In light of these findings, the FSB conducted a Peer Review on Risk Governance, published in February 2013. The review recommended that the FSB, in collaboration with relevant standard setters, develop guidance on the key elements contained in an effective risk appetite framework and establish a common nomenclature for terms used in risk appetite statements. Given the critical role risk culture plays in ensuring that effective risk governance endures through changing environments, the report asked the FSB to explore ways to formally assess risk culture, particularly at global SIFIs (G-SIFIs).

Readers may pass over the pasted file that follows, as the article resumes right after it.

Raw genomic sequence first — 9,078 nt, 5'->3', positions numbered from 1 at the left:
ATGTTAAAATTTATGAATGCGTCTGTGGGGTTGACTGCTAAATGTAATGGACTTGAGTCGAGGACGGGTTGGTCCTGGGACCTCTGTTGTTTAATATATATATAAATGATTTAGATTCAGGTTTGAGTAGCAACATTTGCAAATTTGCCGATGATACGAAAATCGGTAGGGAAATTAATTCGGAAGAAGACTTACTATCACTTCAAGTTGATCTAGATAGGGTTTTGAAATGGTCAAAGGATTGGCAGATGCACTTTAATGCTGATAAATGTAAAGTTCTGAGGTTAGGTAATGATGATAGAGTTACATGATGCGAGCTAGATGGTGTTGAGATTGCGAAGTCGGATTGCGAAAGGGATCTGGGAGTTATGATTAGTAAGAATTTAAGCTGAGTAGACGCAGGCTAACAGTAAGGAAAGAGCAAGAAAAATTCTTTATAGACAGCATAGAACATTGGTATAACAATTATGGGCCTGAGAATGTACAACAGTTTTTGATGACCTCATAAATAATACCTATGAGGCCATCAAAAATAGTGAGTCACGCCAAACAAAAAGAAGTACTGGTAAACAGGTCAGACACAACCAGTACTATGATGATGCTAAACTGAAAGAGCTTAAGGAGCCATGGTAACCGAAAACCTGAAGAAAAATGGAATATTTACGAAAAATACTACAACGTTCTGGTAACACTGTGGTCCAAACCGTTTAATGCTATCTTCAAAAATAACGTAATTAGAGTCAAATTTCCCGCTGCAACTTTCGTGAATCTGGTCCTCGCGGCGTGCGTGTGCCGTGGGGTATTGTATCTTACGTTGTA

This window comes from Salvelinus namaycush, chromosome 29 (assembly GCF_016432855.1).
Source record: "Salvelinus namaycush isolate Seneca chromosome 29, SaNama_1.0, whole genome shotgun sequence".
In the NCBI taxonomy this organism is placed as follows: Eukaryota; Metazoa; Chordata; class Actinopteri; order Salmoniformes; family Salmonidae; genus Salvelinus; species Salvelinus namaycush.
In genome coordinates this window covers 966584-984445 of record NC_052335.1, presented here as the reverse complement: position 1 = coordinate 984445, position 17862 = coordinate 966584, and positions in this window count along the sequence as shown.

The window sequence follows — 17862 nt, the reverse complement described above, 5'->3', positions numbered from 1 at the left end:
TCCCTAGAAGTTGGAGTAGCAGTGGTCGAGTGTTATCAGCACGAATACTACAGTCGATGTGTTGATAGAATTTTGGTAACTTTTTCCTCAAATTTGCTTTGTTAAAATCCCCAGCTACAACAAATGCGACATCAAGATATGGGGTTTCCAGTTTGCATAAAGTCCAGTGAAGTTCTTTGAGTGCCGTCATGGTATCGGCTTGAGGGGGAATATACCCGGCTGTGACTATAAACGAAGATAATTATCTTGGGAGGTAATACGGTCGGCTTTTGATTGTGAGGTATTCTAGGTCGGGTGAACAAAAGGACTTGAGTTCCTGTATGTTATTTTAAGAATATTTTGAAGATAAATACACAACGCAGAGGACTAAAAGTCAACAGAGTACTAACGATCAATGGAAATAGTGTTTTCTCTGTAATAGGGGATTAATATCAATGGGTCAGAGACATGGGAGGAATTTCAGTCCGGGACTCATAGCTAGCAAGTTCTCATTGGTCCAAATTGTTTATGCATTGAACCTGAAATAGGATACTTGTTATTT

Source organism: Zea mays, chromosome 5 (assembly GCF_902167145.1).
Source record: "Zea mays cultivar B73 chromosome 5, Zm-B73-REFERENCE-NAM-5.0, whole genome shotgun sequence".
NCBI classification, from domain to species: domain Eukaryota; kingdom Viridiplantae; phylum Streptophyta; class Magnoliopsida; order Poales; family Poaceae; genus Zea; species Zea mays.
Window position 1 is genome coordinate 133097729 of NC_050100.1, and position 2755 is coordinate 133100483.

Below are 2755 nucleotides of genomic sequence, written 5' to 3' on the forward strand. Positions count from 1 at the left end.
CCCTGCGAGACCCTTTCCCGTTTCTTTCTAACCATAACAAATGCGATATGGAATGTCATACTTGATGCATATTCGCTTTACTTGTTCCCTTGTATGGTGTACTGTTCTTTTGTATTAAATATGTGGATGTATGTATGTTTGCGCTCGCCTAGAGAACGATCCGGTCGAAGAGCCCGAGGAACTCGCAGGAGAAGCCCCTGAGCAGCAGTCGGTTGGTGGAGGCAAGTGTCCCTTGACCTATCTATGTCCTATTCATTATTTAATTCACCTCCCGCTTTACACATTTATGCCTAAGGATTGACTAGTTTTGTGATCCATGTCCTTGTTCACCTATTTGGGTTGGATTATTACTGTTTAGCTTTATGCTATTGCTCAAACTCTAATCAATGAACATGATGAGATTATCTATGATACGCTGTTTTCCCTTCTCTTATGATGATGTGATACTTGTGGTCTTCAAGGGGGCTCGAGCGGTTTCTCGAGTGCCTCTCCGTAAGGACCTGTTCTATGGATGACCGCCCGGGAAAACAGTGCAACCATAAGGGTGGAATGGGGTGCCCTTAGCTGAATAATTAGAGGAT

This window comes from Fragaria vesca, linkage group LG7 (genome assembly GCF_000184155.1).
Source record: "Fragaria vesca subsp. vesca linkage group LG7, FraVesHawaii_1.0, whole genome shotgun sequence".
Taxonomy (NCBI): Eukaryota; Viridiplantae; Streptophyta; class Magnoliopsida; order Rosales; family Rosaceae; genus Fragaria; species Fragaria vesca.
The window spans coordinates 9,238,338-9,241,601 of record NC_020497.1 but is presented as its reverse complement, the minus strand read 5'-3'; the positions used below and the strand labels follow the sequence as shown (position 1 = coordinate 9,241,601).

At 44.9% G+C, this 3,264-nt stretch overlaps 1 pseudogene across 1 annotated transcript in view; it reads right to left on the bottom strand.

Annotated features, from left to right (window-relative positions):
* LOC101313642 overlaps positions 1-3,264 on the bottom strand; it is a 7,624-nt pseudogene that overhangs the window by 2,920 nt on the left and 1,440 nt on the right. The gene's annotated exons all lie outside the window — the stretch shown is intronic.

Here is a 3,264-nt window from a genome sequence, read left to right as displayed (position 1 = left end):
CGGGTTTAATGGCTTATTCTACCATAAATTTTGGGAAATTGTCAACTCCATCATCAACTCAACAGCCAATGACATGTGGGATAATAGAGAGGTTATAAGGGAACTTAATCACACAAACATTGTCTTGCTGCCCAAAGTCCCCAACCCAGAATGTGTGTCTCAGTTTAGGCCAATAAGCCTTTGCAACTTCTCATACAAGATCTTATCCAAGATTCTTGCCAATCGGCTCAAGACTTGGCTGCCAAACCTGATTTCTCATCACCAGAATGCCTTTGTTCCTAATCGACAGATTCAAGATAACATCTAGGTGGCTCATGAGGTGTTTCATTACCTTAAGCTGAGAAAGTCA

The FSB has been established to coordinate at the international level the work of national financial authorities and international standard setting bodies and to develop and promote the implementation of effective regulatory, supervisory and other financial sector policies in the interest of financial stability. It brings together national authorities responsible for financial stability in 24 countries and jurisdictions, international financial institutions, sector-specific international groupings of regulators and supervisors, and committees of central bank experts.

The FSB is chaired by Mark Carney, Governor of the Bank of England. Its Secretariat is located in Basel, Switzerland, and hosted by the Bank for International Settlements.

For further information on the FSB, visit the FSB website,